Duong Tran Anh Duy has been hired at the US Naval Academy to work as an Assistant Professor of the Mathematics and Sciences Faculty. He will begin working on January 3, 2023.
Duong Tran Anh Duy
In its 170-year history, the academy has produced many talents, including US President Jimmy Carter and 26 members of the US Senate, including former Senator John McCain.
Duy is about to finish his doctorate in Computational Neuroscience at the College of Engineering, Purdue University – one of the top 4 schools in the US in science and engineering.
His research revolves around analyzing the human brain in a healthy state as well as brain-related diseases such as Alzheimer’s. Brain fingerprint is a new research field. Duy is passionate about the project and plans to have in-depth studies.
Duy is also a member of the research project on Alzheimer’s, which still has no cure, at University of Pennsylvania. He plans to continue to pursue the project for his post-doc period and develop it at Perelman School of Medicine at the University of Pennsylvania (Duy is a visiting PhD Candidate there).
According to Duy, from 2020 to now, because of Covid-19, the labor market in the US is now very competitive and many schools have restricted the recruitment of new professors, which has affected candidates who obtained doctorates in recent years. Duy is going to defend his doctoral dissertation in March.
In late 2021, Duy applied for 20-25 schools, had interviews at eight schools, received proposals from five schools and then finally decided to take the job at the US Naval Academy.
Asked about ‘knowhow’, Duy said candidates not only need to have in-depth knowledge and skills, but also have similar ways of looking to the future as the schools do.
“I feel that what I have are exactly what they need. I realized that the schools need someone who can develop their culture and history, not just a good researcher or scientist with big potential,” he said.
When applying for a job, candidates need to meet the employers and try to convince them that they are the most suitable candidates.
“Another important thing for candidates to get admitted is whether the professors in the faculties feel the candidates are part of them. In my case, the professors think I can make a contribution to the collective’s research in an active way.”
“Some candidates focus too much on science and they may forget that there are many other factors to become professors,” he said.
According to Duy, all the schools apply the principle ‘Diversity, Equity and Inclusion’ (DEI) when considering candidates.
Most of the issues require multi-disciplinary research, for example, human genome decoding.
Diversity means attracting scientists in different disciplines to work together to resolve certain problems.
He believes that DEI will become the world’s recruitment tendency.
Duy believes that he has gained achievements thanks to two turning points.
He was an English major student at the TienGiang High School for the Gifted, but after finishing high school, he decided to study pharmacy in tertiary education.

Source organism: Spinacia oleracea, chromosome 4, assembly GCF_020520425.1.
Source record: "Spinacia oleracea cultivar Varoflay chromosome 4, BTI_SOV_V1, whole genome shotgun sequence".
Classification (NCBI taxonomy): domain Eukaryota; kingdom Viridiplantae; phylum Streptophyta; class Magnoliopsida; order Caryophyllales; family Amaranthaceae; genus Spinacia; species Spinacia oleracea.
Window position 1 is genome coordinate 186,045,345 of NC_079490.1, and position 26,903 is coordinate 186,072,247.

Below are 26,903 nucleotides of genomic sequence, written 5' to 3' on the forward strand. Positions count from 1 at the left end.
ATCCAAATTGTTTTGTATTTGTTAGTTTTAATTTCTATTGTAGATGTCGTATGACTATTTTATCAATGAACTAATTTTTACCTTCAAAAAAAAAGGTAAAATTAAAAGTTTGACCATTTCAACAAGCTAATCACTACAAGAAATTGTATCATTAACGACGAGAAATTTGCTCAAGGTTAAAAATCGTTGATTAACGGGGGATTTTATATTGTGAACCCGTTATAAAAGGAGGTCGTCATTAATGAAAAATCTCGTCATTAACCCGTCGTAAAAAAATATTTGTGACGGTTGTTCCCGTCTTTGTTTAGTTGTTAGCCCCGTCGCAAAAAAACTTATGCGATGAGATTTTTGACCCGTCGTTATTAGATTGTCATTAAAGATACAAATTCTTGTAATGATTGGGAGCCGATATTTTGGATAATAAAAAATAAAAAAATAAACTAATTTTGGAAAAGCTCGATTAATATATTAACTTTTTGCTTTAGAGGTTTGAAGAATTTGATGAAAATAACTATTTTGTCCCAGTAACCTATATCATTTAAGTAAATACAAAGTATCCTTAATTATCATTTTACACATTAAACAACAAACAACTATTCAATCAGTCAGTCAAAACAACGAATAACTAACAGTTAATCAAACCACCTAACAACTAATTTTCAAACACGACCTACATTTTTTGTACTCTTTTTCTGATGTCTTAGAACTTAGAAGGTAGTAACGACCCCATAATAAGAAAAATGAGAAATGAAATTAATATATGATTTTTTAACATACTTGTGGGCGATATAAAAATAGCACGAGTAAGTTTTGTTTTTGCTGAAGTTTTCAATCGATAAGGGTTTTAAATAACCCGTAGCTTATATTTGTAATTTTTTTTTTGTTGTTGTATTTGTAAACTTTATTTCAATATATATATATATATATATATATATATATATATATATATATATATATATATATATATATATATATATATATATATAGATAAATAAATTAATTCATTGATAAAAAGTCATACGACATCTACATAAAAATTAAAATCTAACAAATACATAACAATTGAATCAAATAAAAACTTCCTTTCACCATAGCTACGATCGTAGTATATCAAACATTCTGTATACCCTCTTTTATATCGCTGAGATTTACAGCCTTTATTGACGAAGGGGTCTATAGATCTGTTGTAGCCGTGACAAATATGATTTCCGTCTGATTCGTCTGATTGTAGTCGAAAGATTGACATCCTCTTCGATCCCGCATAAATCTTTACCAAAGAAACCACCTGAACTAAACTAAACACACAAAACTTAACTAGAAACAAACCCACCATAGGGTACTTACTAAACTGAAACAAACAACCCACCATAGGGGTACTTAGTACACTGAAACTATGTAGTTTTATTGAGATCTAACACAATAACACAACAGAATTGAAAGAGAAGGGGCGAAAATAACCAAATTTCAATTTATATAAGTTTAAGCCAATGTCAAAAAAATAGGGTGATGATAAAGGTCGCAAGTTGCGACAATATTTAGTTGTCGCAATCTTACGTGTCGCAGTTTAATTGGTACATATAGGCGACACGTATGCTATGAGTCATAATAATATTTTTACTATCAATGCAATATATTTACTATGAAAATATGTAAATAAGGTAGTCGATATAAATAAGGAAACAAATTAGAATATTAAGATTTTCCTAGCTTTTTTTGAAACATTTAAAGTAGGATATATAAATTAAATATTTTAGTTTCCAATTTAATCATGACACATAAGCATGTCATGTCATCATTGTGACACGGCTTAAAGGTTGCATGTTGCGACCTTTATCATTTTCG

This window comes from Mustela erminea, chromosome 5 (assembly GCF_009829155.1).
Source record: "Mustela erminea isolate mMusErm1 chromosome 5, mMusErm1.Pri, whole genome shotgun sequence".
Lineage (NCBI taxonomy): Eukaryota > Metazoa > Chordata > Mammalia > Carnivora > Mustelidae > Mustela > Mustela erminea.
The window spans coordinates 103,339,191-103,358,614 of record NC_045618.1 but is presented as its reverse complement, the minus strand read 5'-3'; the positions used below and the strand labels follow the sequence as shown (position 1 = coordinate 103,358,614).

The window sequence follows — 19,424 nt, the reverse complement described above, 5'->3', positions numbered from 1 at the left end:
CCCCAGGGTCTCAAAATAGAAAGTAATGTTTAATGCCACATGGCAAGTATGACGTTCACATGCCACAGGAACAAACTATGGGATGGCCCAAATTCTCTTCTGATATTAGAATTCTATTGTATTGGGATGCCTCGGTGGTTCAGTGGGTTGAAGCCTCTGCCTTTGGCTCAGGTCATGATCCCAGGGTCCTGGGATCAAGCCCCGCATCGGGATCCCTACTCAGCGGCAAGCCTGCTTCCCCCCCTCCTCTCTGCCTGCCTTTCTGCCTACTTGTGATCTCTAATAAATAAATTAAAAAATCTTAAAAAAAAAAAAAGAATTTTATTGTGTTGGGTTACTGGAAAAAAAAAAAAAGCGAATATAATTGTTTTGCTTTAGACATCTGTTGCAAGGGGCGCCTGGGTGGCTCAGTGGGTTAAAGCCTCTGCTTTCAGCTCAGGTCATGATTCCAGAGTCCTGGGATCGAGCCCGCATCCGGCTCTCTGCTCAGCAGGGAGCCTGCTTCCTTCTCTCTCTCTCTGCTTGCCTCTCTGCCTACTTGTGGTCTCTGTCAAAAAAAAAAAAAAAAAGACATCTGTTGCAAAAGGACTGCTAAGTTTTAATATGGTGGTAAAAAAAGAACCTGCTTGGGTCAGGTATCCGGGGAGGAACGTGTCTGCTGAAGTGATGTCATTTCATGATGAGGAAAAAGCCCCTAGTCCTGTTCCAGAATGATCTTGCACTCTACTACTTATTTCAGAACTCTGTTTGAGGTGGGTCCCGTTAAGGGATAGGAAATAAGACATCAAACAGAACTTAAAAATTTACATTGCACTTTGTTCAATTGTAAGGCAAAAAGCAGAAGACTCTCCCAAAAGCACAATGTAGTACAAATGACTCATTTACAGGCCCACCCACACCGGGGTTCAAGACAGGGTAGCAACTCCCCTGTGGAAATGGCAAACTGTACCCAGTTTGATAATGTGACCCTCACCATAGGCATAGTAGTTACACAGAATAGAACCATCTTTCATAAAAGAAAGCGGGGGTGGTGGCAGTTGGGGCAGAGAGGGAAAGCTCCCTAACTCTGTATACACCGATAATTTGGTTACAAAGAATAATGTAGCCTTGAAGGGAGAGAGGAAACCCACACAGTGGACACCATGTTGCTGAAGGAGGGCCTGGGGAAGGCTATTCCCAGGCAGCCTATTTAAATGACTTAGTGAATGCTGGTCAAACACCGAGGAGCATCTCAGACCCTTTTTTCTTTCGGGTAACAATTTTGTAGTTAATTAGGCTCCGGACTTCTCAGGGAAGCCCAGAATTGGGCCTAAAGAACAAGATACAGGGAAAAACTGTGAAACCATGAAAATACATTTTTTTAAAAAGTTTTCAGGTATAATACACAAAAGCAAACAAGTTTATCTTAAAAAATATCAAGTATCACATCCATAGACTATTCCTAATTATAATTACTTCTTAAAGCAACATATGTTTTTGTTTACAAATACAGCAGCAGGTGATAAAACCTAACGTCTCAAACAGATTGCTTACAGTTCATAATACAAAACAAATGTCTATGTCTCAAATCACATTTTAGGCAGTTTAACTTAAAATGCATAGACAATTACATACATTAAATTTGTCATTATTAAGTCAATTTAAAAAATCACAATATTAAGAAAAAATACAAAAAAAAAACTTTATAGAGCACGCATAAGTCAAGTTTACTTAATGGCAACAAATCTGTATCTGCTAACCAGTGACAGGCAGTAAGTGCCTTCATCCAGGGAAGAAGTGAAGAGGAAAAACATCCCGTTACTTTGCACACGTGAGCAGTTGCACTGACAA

However, when he was a sophomore, Duy realized that pharmacy was not the major he wanted so he began studying math and engineering.
“And I have been pursuing the path with mathematics since,” he said.
The second turning point came after finishing university. With two bachelor’s degrees in mathematics and engineering, Duy held different positions in the automobile industry, including project management and leader of teams.
However, after two years of working with good salaries, Duy decided to give up and return to studying.
Regarding the first turning point, Duy said that sometimes one feels pressure of having to study or take work they don’t want. But for Duy, if someone cannot live and work with his passion, he will ‘lose half a life’.
As for the second turning point, Duy said he was affected by a person who is now rector of a university.
“He was in the final year of studying to become a physician, but he dropped out and left to pursue a doctorate in industrial engineering at Penn State,” Duy said, adding that there are many such stories in the US.
“I remember that when I was worried about the decision to leave for another major, he told me ‘If you are good, you are good’,” Duy said, adding that this way of thinking is something everyone needs to have, because many people don’t have the courage to do or not do something.
Duy has built a website to give advice about the opportunities of studying and researching at the US Naval Academy, as well as opportunities for higher education in the US.
“I want to become a bridge that helps people integrate more rapidly in the US. My wish is bringing one thing to students and other people I meet – courage,” he said.
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“I chose to stay in the UK, not because I can find a good job here, but I believe that I still need more time to accumulate experience and money before I return to Vietnam and do something bigger,” said Trinh Quang Vu.